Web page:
For Freshmen. By Freshmen.
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Oct 24 2017
by Caroline Mulvaney

6 Things to Know If You're Going to College as a Minor

By Caroline Mulvaney - Oct 24 2017

I started college at Georgetown University as a 17-and-six-month-year-old, thanks to the fact that I skipped eighth grade. At first I didn't think that being younger than most of my peers would make any difference in my college experience. However, there are six things I didn't think about that have made my life a little more complicated while being a minor at college.

1. Know state laws regarding employment of a minor.


For many states (and D.C.), you're required to get a work permit if you want to get a job as a minor, including an on-campus or work-study job. And believe me, getting a work permit is a pain-in-the-butt process that often involves going to a local high school to get your forms validated. Also, work permits often require a parent signature, so try to get that done whenever you see your parents next, or find out if verbal consent over the phone will suffice. 

2. Have your social security card, passport, and birth certificate.


Don't get me a wrong, it's a huge responsibility to be the one in charge of these documents. However, you'll often need them to get stuff like the previously mentioned work permit and I-9 employment forms completed. Also, your social security number is literally about to become your entire life, so memorize it. 

3. Get your own bank account.


Really, this is true for all college students but for a minor it's a lot easier to make your own bank account in person, at the bank, with your parents present. At the very least, have an account that's linked to your parents. You'll need this to receive direct deposits from your job and also to generally act like a financially responsible almost-adult.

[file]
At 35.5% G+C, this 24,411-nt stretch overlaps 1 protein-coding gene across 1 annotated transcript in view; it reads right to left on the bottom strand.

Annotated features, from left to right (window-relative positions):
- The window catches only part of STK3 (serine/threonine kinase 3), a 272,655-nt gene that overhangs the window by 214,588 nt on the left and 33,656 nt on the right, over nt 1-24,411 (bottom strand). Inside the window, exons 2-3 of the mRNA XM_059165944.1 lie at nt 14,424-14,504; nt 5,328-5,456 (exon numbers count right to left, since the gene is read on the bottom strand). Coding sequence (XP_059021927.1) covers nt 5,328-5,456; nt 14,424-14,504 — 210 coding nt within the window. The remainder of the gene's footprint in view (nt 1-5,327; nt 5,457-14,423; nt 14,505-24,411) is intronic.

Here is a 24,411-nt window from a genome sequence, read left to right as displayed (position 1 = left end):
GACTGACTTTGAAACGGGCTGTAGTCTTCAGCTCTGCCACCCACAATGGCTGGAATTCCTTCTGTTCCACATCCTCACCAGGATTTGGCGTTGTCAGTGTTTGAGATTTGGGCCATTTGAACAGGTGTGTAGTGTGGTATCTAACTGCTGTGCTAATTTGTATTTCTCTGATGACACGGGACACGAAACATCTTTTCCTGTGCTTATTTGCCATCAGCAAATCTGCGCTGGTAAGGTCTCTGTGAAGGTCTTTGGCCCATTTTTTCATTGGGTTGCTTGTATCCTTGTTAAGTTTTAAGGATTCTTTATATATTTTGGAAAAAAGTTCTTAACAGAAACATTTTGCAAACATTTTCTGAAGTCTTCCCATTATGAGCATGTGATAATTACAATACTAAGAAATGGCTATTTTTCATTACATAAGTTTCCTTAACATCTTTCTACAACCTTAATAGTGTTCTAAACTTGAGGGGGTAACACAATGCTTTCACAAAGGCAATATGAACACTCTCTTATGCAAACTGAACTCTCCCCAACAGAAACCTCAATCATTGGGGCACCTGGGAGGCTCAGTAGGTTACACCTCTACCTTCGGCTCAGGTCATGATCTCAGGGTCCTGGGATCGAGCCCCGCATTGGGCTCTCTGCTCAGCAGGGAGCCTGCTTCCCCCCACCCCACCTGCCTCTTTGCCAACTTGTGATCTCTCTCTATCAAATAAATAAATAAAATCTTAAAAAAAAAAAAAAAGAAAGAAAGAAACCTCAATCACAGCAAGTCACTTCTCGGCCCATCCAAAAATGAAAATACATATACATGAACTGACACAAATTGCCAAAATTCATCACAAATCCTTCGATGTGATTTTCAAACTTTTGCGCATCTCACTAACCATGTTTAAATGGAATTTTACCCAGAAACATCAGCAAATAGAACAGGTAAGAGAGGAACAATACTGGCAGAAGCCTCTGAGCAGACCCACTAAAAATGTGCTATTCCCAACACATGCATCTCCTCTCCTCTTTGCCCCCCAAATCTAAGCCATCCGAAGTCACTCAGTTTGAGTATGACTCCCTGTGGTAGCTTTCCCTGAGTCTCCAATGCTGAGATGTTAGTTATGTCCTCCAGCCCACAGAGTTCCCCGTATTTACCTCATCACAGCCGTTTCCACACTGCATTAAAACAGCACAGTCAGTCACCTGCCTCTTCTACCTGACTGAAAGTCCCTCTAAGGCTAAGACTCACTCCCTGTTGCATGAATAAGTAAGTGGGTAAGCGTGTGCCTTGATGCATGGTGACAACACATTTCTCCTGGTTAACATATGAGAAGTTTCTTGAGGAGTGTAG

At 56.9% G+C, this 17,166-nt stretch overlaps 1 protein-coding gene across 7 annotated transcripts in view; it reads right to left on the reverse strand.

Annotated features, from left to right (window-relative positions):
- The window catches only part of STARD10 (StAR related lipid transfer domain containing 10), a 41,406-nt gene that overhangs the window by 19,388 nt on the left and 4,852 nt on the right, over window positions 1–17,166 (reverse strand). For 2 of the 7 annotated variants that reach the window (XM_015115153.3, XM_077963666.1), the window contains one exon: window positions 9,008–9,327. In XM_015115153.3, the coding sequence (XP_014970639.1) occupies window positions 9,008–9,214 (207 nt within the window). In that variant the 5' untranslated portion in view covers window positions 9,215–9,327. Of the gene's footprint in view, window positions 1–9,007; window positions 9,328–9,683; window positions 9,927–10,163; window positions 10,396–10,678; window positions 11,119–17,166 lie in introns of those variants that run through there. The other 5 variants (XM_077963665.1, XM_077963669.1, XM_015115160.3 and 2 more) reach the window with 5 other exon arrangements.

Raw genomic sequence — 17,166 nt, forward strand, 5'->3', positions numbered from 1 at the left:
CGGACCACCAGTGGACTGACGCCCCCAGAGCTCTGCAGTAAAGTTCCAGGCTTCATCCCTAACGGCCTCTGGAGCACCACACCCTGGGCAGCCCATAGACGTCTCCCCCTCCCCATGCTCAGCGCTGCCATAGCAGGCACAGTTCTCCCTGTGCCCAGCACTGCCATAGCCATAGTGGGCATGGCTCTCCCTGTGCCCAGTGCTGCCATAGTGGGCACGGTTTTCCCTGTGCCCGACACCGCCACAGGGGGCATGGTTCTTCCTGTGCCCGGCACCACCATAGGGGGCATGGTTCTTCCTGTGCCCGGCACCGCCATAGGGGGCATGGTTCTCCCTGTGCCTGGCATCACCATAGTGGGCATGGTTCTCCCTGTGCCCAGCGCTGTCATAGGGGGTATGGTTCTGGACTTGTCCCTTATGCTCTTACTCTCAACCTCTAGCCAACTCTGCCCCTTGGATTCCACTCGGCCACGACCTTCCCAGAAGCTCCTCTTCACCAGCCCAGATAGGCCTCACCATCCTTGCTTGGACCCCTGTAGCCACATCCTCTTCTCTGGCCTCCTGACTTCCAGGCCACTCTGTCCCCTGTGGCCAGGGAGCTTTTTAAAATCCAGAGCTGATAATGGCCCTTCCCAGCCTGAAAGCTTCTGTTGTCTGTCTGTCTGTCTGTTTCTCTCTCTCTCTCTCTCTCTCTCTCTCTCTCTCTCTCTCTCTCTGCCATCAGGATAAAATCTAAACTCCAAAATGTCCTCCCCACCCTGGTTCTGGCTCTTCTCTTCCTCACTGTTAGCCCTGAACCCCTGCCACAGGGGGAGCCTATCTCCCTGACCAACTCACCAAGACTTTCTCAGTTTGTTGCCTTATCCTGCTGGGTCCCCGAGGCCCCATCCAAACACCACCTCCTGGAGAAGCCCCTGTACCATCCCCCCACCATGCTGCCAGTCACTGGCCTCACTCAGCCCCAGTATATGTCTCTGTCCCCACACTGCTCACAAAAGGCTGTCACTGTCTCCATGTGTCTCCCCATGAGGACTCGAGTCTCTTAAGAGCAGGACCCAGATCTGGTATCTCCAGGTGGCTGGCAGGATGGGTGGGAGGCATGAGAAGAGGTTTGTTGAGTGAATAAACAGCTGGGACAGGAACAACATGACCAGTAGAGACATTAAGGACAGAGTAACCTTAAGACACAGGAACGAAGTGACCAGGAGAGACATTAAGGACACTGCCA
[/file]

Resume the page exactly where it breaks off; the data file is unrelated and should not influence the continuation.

4. Be aware of the age of consent in your college's state.


You'd be surprised by how young some of the ages of consent are, and more importantly, how nuanced the fine print is. Sometimes, a minor can't legally be with someone age 18 or older. It's always good information to have. 

5. Sometimes you'll have to miss out on the fun stuff.


Sure, the drinking age is 21, but there are also lots of attractions that are 18+, where your friends will be able to go and you won't. The most common examples would be 18+ dance clubs, getting a tattoo or piercing and being able to stay out all night without a curfew (which is actually a thing, no matter how lightly enforced it is). 

6. People really don't care.


Sure, you'll get a lot of cracks about being the baby of the group, or the occasional "Oh my God, you're only --!" But really, no one cares how young you are. Your classmates and professors will all treat you the same as they would anyone their own age. Your young age might even earn you a little more respect when people realize how mature you are. 

Definitely don't feel insecure about your age in college. If anything, you'll be thankful for it when you graduate younger than everyone else and can impress prospective employers with your child-genius persona. A little extra red tape is well worth the best four years of your life. 

Lead Image Credit: Unsplash

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Caroline Mulvaney - Georgetown University

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